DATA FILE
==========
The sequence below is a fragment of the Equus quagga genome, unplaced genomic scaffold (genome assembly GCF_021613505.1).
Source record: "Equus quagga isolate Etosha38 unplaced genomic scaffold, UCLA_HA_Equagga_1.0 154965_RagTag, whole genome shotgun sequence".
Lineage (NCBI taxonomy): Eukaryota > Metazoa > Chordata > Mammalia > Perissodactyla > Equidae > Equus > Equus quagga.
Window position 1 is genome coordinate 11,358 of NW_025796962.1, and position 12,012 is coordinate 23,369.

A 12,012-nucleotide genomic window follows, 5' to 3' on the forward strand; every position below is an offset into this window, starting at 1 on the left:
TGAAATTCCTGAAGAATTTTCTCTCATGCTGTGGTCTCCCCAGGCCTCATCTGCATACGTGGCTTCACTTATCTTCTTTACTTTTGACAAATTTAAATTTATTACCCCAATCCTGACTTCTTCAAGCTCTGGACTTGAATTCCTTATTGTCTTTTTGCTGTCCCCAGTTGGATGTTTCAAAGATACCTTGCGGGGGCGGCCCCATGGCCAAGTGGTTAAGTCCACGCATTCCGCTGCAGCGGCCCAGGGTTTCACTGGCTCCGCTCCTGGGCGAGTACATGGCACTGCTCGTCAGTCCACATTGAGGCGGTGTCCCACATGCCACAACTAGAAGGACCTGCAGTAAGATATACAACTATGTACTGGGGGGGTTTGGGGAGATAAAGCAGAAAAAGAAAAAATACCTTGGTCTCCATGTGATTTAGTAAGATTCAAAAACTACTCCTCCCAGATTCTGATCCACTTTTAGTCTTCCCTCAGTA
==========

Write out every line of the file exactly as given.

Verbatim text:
The sequence below is a fragment of the Equus quagga genome, unplaced genomic scaffold (genome assembly GCF_021613505.1).
Source record: "Equus quagga isolate Etosha38 unplaced genomic scaffold, UCLA_HA_Equagga_1.0 154965_RagTag, whole genome shotgun sequence".
Lineage (NCBI taxonomy): Eukaryota > Metazoa > Chordata > Mammalia > Perissodactyla > Equidae > Equus > Equus quagga.
Window position 1 is genome coordinate 11,358 of NW_025796962.1, and position 12,012 is coordinate 23,369.

A 12,012-nucleotide genomic window follows, 5' to 3' on the forward strand; every position below is an offset into this window, starting at 1 on the left:
TGAAATTCCTGAAGAATTTTCTCTCATGCTGTGGTCTCCCCAGGCCTCATCTGCATACGTGGCTTCACTTATCTTCTTTACTTTTGACAAATTTAAATTTATTACCCCAATCCTGACTTCTTCAAGCTCTGGACTTGAATTCCTTATTGTCTTTTTGCTGTCCCCAGTTGGATGTTTCAAAGATACCTTGCGGGGGCGGCCCCATGGCCAAGTGGTTAAGTCCACGCATTCCGCTGCAGCGGCCCAGGGTTTCACTGGCTCCGCTCCTGGGCGAGTACATGGCACTGCTCGTCAGTCCACATTGAGGCGGTGTCCCACATGCCACAACTAGAAGGACCTGCAGTAAGATATACAACTATGTACTGGGGGGGTTTGGGGAGATAAAGCAGAAAAAGAAAAAATACCTTGGTCTCCATGTGATTTAGTAAGATTCAAAAACTACTCCTCCCAGATTCTGATCCACTTTTAGTCTTCCCTCAGTA